Grading the Tigers vs Virginia
CLEMSON -- After an extended summer vacation, the grades return. Question is, when will the defense?
QUARTERBACK- Woodrow Dantzler’s performance against Virginia was respectable although not spectacular, with the senior quarterback hitting on 25-34 passes for 251 yards and two interceptions to go along with 67 rushing yards. Unfortunately for Dantzler, his turnover with 4:52 remaining will be remembered as the critical play in a game that Clemson should have won.
RUNNING BACKS- Travis Zachery ran for 87 tough yards despite a lackluster effort by the offensive line. While he clearly isn’t a breakaway threat, Zachary can be counted on to produce positive yardage on nearly every carry.
RECEIVERS- Clemson’s battered receiving corps was again effective on shorter routes, with redshirt freshman Derrick Hamilton hauling down nine passes for 90 yards to lead the Tigers. As witnessed by Joe Don Reames’ drop late in the game, Clemson still desperately needs a big-play threat to emerge at one of the receiver positions.
OFFENSIVE LINE- It is becoming apparent that the pre-season accolades thrust on the Clemson offensive line were grossly inaccurate. The Tigers continued to struggle in both pass protection and run blocking against Virginia, with Cavalier defenders sacking the ever-athletic Dantzler three times and limiting Clemson to a meager 3.6 yards per rushing attempt. To say the least, this seemingly talented unit’s lack of production has been puzzling thus far.
DEFENSIVE LINE- Quite simply, Clemson’s defensive line has been manhandled in all three games thus far. While the Tiger’s lack both depth and experience, this unit appears to be unable to provide any means of consistent pressure on opposing quarterbacks. Should Nick Eason be unable to return to action next week at Georgia Tech (ankle injury), look for things to only get worse.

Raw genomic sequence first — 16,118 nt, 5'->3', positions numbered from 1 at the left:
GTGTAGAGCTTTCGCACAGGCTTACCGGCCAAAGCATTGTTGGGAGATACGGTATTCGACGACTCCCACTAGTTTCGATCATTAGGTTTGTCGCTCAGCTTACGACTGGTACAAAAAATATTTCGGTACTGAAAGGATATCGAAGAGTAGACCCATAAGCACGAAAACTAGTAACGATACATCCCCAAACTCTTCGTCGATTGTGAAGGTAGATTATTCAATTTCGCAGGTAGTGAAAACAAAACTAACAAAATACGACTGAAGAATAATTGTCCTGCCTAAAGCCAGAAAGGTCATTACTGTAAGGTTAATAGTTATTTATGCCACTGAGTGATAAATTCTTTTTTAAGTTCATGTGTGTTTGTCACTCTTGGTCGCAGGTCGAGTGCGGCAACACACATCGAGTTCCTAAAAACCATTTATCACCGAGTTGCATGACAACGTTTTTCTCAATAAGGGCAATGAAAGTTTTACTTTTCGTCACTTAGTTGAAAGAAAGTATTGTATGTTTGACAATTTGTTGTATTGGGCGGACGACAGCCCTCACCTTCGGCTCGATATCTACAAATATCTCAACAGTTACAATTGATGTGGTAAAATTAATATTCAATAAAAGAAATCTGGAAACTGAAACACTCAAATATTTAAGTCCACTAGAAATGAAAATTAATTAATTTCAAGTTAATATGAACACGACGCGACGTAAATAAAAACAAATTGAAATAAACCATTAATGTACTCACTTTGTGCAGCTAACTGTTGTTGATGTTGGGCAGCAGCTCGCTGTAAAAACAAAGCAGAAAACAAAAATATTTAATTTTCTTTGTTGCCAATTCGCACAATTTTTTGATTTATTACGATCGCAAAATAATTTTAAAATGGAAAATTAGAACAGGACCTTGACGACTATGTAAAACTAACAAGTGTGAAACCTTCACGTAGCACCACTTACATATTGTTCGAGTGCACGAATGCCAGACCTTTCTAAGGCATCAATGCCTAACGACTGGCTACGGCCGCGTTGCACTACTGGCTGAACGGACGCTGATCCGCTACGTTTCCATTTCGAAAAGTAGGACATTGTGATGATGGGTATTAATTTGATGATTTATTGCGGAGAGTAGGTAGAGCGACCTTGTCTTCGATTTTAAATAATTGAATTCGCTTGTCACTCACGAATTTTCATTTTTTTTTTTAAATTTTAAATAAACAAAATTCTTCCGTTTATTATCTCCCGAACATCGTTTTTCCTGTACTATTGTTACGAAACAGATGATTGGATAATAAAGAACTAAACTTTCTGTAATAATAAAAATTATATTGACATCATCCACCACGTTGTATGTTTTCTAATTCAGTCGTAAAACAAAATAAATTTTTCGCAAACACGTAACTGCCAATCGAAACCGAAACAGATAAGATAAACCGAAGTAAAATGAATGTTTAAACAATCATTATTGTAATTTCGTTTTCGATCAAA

LINEBACKERS- The Tiger linebacking corps combined for one tackle for loss for one yard against Virginia. Considering the fact that some or all of the linebackers blitz on most every play, this stat does not speak well for the unit’s performance against Virginia.
SECONDARY- The number of tackles missed by the Clemson secondary against Virginia was startling. That coupled with the Tiger’s inability to play man coverage with any degree of effectiveness added up to a dismal showing against a relatively docile Cavalier offense.
SPECIAL TEAMS- The Tiger special teams deserve credit for excellent punt and kickoff coverage, allowing an average of only 18 yards per kick return and two yards per punt return. Aaron Hunt was again erratic, connecting on a 45-yard field goal in the second quarter and then missing a 31-yard chip shot with four minutes remaining in the first half.
COACHING- Offensively, Clemson appeared to be somewhat inhibited in the passing game, with the Tigers rarely electing to throw the ball deep and down the middle of the field. This can largely be attributed to the fact that the Cavalier defense all but gave the offense short routes underneath in an effort to take away the deep ball. Regardless, Brad Scott needs to find a way to stretch opposing defenses down field. Until someone emerges with game-breaking abilities other than Dantzler, this task will be difficult.
Defensively, Clemson appears to be lost. In all three games thus far, the Tigers have shown no pass rush despite defensive coordinator Reggie Herring’s extensive and increasingly predictable blitzing. Clemson continues to miss tackles at an alarming rate- a sobering fact considering that the unit has yet to face a particularly explosive offensive opponent. Finally, Tiger defensive backs consistently have their backs to airborne footballs and are easily burned in man coverage. Quite simply, Clemson’s defense is on track to be the school’s worst in the past 20 years.
Grades: Offense- C Defense- F